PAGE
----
The madness of crowds: Kate Middleton’s dress

What psychologists term the “availability error” is prominent in so many different forms throughout our mental life that it’s debatable whether this constitutes a form of delusion at all. Still, some examples are so egregious that unpicking them may help us in the general direction of better mental hygiene.

A few weeks ago a serviceably pretty young woman went to a big ugly house to meet a handsome man who happens to be the president of America, and his mildly steatopygic wife. For the occasion, the young woman slipped on a fairly nondescript dress. In due course, when photographs of this prettyish woman wearing said dress appeared in the papers, there was a frenzy as thousands upon thousands of crazed punters attempted to log on to the website of the British high-street label Reiss to buy it.

Put simply, the availability error consists in judging by the first thing that comes to mind; in this case, we can summarise the thought processes of the wannabe Reiss-buyers thus: Kate Middleton is wearing that dress and looks good, therefore if I put on that dress I will look good as well. We could elaborate, because undoubtedly there is a further murkier tier to such unreasoning: Kate is wearing that dress, therefore, if I wear that dress, one day I will be queen of England (as well as Scotland, Northern Ireland, Wales, Bongo-Bongo Land, etc), hobnob with the Obamas, wear diamonds the size of pigeons’ eggs – and so on.

A variation of the availability error that I’ve discussed in this column before, in connection with my propensity – or otherwise – for urinating into the Dyson Airblade hand dryer, is the halo effect. The halo effect implies that if one person has a single, very obvious, characteristic, the rest of his or her attributes are invariably perceived in the light of it. This is why – despite all evidence to the contrary – good-looking people are often viewed as sagacious, amusing, possessed of phenomenal ball control, and so forth.

Ms Middleton is no film-star beauty, nor has she ever done anything in her short life worthy of note save part her thighs for the heir to the throne, then marry him. Be that as it may; paradoxically, her approachable, girl-next-door vibe becomes incorporated into her halo, so that potential dress-buyers formulate syllogisms of this sort: “All girl-next-door types wear mid-range fashion labels, Kate Middleton is wearing a mid-range fashion label, therefore Kate Middleton is a girl next door.” This conclusion won’t necessarily sell that many £175 Shola dresses (the Reiss design that Middleton wore to meet the Obamas), but it will, of course, sell the object – the Windsors – to their subjects, at a time when the populace might well resent the spectacle of hereditary multibillionaires lording it over them without even minimal concessions to such coalition virtues as choice and fairness.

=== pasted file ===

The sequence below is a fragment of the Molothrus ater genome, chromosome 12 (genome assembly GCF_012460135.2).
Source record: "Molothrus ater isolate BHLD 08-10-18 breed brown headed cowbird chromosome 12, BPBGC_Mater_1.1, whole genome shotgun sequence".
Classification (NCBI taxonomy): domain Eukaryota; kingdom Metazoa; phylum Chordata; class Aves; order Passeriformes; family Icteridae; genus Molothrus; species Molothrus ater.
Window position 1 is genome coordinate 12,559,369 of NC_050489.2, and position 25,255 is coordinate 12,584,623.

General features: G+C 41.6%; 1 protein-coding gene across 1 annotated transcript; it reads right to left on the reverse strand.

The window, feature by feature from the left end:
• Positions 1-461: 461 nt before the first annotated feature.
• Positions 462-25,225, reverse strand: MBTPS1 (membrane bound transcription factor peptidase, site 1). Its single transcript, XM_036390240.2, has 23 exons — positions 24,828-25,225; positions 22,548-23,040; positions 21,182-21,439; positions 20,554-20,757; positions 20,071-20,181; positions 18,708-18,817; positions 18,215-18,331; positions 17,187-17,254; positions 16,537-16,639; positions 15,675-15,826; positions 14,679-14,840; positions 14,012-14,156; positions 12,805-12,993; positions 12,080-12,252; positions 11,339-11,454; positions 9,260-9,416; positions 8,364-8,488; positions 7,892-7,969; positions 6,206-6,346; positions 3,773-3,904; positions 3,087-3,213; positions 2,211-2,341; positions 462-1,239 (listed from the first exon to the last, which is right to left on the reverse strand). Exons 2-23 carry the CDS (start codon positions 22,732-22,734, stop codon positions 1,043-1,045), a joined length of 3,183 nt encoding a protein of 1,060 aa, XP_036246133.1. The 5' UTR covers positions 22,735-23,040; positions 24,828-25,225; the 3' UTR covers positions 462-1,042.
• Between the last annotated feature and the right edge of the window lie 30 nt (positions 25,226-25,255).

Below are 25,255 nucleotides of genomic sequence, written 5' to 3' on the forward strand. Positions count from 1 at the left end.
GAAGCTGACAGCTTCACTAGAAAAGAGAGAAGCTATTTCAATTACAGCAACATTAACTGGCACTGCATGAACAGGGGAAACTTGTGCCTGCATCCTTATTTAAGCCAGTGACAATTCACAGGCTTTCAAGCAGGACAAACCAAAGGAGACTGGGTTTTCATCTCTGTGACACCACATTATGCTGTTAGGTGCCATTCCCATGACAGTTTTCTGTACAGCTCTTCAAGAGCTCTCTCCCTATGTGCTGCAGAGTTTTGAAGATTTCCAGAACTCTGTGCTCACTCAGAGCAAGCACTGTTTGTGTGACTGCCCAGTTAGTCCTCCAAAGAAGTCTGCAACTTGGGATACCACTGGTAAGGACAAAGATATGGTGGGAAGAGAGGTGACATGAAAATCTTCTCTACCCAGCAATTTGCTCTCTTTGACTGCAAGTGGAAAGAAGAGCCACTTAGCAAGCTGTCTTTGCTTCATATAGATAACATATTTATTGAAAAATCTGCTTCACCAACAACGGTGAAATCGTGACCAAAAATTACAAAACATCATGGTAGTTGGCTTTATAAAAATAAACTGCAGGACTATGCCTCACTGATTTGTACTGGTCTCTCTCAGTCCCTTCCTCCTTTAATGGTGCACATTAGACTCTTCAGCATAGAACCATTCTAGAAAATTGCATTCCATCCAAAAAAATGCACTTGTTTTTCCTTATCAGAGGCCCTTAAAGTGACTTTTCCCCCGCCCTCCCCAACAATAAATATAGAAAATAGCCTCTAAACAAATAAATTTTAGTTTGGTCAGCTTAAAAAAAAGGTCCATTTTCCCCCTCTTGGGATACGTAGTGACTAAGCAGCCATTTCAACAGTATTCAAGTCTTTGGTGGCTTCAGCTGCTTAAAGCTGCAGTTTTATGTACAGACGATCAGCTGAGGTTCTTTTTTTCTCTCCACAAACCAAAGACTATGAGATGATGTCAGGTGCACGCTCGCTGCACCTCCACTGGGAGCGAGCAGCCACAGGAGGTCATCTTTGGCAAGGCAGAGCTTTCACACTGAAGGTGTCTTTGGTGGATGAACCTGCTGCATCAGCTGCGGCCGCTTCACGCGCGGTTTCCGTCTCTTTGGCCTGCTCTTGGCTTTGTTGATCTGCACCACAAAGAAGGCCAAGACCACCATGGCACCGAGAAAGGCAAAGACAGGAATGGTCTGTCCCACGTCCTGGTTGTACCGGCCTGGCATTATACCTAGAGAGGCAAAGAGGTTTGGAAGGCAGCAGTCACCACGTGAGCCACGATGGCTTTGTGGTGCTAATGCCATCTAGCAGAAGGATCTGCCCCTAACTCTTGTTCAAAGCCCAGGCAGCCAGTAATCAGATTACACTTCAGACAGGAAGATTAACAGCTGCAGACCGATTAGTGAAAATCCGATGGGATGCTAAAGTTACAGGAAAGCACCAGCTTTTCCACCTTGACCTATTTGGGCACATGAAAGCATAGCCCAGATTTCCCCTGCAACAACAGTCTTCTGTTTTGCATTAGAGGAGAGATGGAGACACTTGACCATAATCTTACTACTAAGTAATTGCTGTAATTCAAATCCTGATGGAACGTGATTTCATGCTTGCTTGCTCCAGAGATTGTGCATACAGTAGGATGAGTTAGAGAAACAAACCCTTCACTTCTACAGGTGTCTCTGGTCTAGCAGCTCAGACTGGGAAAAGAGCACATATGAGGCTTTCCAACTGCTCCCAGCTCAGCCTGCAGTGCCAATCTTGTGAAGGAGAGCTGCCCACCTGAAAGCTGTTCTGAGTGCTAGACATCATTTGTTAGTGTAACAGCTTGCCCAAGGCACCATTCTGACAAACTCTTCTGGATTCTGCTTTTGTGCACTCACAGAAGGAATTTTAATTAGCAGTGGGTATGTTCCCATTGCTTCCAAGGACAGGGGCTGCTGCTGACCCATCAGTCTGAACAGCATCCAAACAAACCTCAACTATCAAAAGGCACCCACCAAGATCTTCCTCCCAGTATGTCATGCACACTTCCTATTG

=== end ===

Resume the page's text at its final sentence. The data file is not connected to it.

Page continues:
The use of the availability error and the halo effect by advertisers is nothing new – when I was a kid, there was a scare to the effect that big corporations were pushing their product by inserting subliminal imagery into feature films. The rumour was that, for a split second during some parched scene of Lawrence of Arabia or another, an ice-cold can of Coca-Cola was flashed up on screen, ensuring that, come the intermission (remember them?) everyone would rush to the foyer and begin guzzling down the sinister sarsaparilla.

In fact, most advertisers have no need for such subterfuge – they can openly supply the imagery and we will subliminally influence ourselves. Thus shampoos provoke orgasms, mobile phones collapse cities like packs of cards and cars . . . Well, cars morph into just about everything imaginable and then chomp up the road. Do I believe that there is something intrinsically wrong with this? Yes, I think there may be.

Take Chinese Elvis. He runs a not terribly successful restaurant on the Old Kent Road, and once or twice during the evening’s sittings he emerges from the kitchen dressed as the King to sing “Suspicious Minds” or “Heartbreak Hotel”. He doesn’t look a bit like Elvis, and he certainly doesn’t sound like him, but such is the potency of the late rock monarch’s halo effect that, even years after his death, it can still garrotte the unsuspecting. In fairness to Chinese Elvis, he’s only helping to sell his food – which isn’t too bad – but it remains a bizarre aspect of contemporary commerce that stuff can now be sold not only by the famous, but also by their impersonators – and how mad is that?